It is possible to reach a 2700 DPI (Dots Per Inch) hardware max. resolution, which means 10,400,000 pixel (2684 x 3900) recognized for each 24×36 mm frame. It is possible to see the grain of the film, which is, I think, a deep limit. This resolution is sufficient to obtain a best quality 29,7×21 cm (A4 size – 300 DPI) colour print. The result (tested) is better than a Cybachrome print. The quality is also sufficient for (color) publications. Nothing in comparison with the (lowlowlow) resolution digital cameras.

The scanning time is very short: always less than 45 seconds (at the maximum resolution, with 32 Mb of Ram). Each image is pre scanned in a preview, where it is possible to apply cropping and tuning for exposure, colour saturation, tone scale, sharpening, auto black point, auto white point, auto contrast, and also choose among various kinds of films (Agfa, Fuji, Kodak).

Image 1 (Mt. Bego Rock Art) and 3 (Valcamonica Rock Art) show two samples . As we are in the web, they have been not only JPG compressed, but also heavily reduced (now 550 pixel large, originally 3900 pixel large). But samples 3 and 4, which cover the little darkened area of the larger pictures, maintain the same size of the original. We must notice how it is possible to recognize each engraved dot of the engraved figures, even if it is not macro photography. In the sample n. 4 it is also possible to recognize a superimposition. In some cases a deep scanning allows more information to be obtained than a printed copy.

Naquane National Park (Valcamonica, Central Alps, Italy), deer and horse figure, rock n. 1, Iron Age

Naquane National Park (Valcamonica, Central Alps, Italy), deer and horse figure, rock n. 1, Iron Age, scanned with Polaroid Sprintscan 35/Plus


A 2700 DPI (max. resolution) scanned frame, not reduced and saved in a TIF format takes 30 Mb of disk space. The best (which means the lowest compression ratio) JPG compression takes 16.3 Mb, the worst (which means the highest compression ratio) takes 580 K. Acceptable values (giving a middle-high quality final result ) take a 1-4 Mb range for each frame.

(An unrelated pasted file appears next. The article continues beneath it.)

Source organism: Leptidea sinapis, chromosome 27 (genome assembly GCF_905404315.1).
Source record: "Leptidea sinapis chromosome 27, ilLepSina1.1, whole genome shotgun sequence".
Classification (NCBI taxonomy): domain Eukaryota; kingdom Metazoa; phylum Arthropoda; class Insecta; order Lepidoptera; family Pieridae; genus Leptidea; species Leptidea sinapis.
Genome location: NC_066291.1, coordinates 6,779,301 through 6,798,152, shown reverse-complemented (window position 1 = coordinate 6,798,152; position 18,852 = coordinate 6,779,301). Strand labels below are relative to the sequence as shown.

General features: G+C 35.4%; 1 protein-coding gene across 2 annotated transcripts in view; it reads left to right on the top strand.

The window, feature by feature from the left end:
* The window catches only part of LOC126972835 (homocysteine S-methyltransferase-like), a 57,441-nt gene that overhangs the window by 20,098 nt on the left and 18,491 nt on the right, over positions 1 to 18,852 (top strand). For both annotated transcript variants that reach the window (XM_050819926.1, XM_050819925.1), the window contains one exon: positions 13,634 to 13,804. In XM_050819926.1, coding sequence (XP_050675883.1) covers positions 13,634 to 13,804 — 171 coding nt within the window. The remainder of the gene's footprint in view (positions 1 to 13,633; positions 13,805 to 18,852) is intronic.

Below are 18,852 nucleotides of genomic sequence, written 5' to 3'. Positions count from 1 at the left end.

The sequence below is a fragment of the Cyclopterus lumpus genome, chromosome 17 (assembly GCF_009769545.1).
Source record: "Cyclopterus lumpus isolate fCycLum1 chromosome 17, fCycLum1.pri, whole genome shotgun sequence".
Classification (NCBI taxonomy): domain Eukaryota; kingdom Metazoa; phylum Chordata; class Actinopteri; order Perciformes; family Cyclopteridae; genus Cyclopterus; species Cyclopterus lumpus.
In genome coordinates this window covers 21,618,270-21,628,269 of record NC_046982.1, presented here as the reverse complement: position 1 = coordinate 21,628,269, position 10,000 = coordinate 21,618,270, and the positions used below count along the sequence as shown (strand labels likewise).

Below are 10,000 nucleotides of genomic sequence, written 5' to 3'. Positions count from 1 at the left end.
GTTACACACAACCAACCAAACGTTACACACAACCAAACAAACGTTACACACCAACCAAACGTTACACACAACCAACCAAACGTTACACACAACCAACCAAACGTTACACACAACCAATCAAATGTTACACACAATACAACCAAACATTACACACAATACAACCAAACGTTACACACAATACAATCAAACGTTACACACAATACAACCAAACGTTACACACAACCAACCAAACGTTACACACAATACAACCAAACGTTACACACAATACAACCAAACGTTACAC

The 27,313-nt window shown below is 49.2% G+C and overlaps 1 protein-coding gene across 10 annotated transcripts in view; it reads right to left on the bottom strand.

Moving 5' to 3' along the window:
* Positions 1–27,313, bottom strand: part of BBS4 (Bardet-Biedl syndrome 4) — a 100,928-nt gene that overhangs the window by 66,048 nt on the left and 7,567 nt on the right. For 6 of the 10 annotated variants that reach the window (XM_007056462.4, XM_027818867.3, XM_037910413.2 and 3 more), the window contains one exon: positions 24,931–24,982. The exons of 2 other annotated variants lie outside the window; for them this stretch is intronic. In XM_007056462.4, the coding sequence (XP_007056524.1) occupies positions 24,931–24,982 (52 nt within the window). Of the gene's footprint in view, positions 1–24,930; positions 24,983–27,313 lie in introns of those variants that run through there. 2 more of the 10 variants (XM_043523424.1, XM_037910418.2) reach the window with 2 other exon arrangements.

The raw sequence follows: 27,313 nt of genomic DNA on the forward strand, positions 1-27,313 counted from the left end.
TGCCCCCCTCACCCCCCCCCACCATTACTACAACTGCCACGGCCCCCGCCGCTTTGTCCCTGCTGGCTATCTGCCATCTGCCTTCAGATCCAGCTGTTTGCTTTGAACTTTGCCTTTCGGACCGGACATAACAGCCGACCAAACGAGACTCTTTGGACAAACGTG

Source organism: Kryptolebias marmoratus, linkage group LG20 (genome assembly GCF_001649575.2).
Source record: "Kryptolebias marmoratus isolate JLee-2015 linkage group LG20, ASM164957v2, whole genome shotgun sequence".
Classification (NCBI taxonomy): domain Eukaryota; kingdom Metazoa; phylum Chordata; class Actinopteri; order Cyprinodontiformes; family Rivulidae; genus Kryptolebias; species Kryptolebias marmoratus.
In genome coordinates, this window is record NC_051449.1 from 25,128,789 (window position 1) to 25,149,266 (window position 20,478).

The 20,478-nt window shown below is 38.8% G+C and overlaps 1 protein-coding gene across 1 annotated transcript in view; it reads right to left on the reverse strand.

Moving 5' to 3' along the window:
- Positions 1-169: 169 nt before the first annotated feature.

So a TIFF saved 36 frames roll will eat 1080 Mb: an entire (two years ago) hard disk! On the contrary a JPG compressed (with acceptable values, which means without a visible loss of quality) only 144 Mb. Anyway our hard disk could contain only 8 scanned rolls (288 frames). 2000 frames in the heaviest compression, but without the possibility of obtaining the best color prints. If we choose the hard disk we can calculate a storing cost ranging from half the price of the real slide (film+development) to 2500% more.

Where save all these bytes? The reply is one and unconditioned: in a CD-ROM. The same image stored in a CD-ROM will have a space-cost ranging (with the same values) from the 2.3% to the 120% of the real slide (which includes film+development price) cost. And the CD-ROM technique is extending (as much as ten times more space).

Only one problem remains: how to write in a CD-ROM? Obviously with a CD writer. Costs have recently been lowered, now as much as 4 CD readers. With a large amount of stored data, the cost is quickly paid.

Particular (the darkened area) of the picture n. 3. 2700 DPI scanned, 1:1 size, JPG compressed

Particular (the darkened area) of the picture n. 3. 2700 DPI scanned, 1:1 size, JPG compressed


I hope that this raw and short information will be in someway useful. There is not here the case, the space or the time to speak of all the Database related problems (ACCESS, FILEMAKER, OLE fields, HTML export, WEB availability…) and choices: how should we organize data and pictures, how should we find them.
But, at least, one problem is solved: an archive can be stored (reduced size) in 10 CD-ROM (or, better, also available online).

We can see it, show it, compare it, study it, share it…

Is this a concrete possibility?

Andrea Arcà
Cooperativa Archeologica Le Orme dell’Uomo
piazzale Donatori di Sangue 1- 25040 CERVENO (Bs), Italy
tel. 39-364-433983 – fax 39-364-434351
contact page

2nd International Congress of Rupestrian Archaeology